HONOLULU - A Honolulu homeless shelter has received a $1.5 million federal grant to bring psychiatrists to people living on the streets and otherwise help the chronic homeless.
One program the grant will pay for is an initiative to have psychiatrists accompany outreach teams visiting people living in parks and on the streets, Connie Mitchell, the Institute for Human Service's executive director, said Friday.
"If we identify someone on the street that might really have a problem and we're not being able to treat the person or convince them to come to the office, then we have somebody right there to do an assessment with them," Mitchell said.
The University of Hawaii's medical school will jointly run the initiative and send its residents out on the outreach missions.
"It's something we've really been pushing. We don't want to wait until they come, until they have the notion to come to IHS," Mitchell said.
The funds, to be paid out over three years by the Substance Abuse and Mental Health Services Administration, will also help different service providers to work together.
Half of the money will go to organizations working with IHS, such as The Queen's Medical Center, the Legal Aid Society, and groups like Hina Mauka, which provides substance abuse treatment.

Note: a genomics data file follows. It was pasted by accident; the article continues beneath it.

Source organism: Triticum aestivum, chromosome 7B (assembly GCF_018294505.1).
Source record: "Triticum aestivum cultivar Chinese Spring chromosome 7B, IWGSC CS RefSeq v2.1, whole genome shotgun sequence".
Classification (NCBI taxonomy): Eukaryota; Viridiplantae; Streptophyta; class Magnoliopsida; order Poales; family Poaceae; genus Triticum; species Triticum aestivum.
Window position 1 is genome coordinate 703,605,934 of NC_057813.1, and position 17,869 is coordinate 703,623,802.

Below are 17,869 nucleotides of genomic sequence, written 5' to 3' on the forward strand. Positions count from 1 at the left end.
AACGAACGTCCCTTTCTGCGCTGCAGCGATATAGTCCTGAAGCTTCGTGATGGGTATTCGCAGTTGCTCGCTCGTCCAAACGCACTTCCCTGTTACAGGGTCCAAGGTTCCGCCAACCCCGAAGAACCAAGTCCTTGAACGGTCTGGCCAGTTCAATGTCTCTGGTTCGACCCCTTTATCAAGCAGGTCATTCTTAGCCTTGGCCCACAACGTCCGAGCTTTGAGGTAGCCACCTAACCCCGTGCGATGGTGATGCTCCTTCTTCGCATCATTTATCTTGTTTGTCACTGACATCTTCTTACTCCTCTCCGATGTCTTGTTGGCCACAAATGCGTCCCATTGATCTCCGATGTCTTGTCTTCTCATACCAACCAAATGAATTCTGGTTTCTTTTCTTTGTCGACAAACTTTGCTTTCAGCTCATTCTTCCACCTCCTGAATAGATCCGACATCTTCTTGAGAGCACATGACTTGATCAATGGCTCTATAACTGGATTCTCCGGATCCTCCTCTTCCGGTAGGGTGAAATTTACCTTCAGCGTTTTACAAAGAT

"Everybody's lost funding and it's really a way to give a little bit back to the people who are doing the job anyway, but also to expand services," Mitchell said.
Hawaii has the third-highest ratio of homeless people to residents of any state after Nevada and Oregon, according to the National Alliance to End Homelessness. Most of Hawaii's unsheltered live in Honolulu.
Gov. Neil Abercrombie earlier this year announced a 90-day plan to help homeless find housing. His administration outlined a list of efforts, including improving access to substance abuse treatment services and supporting the chronically mentally ill who need mental health care.
Mitchell said the plan has helped workers direct their attention to getting people shelter.
"The outreach is really focused on 'How can we help you get back into housing.' It's not about handing someone some food or handing someone toiletries," she said.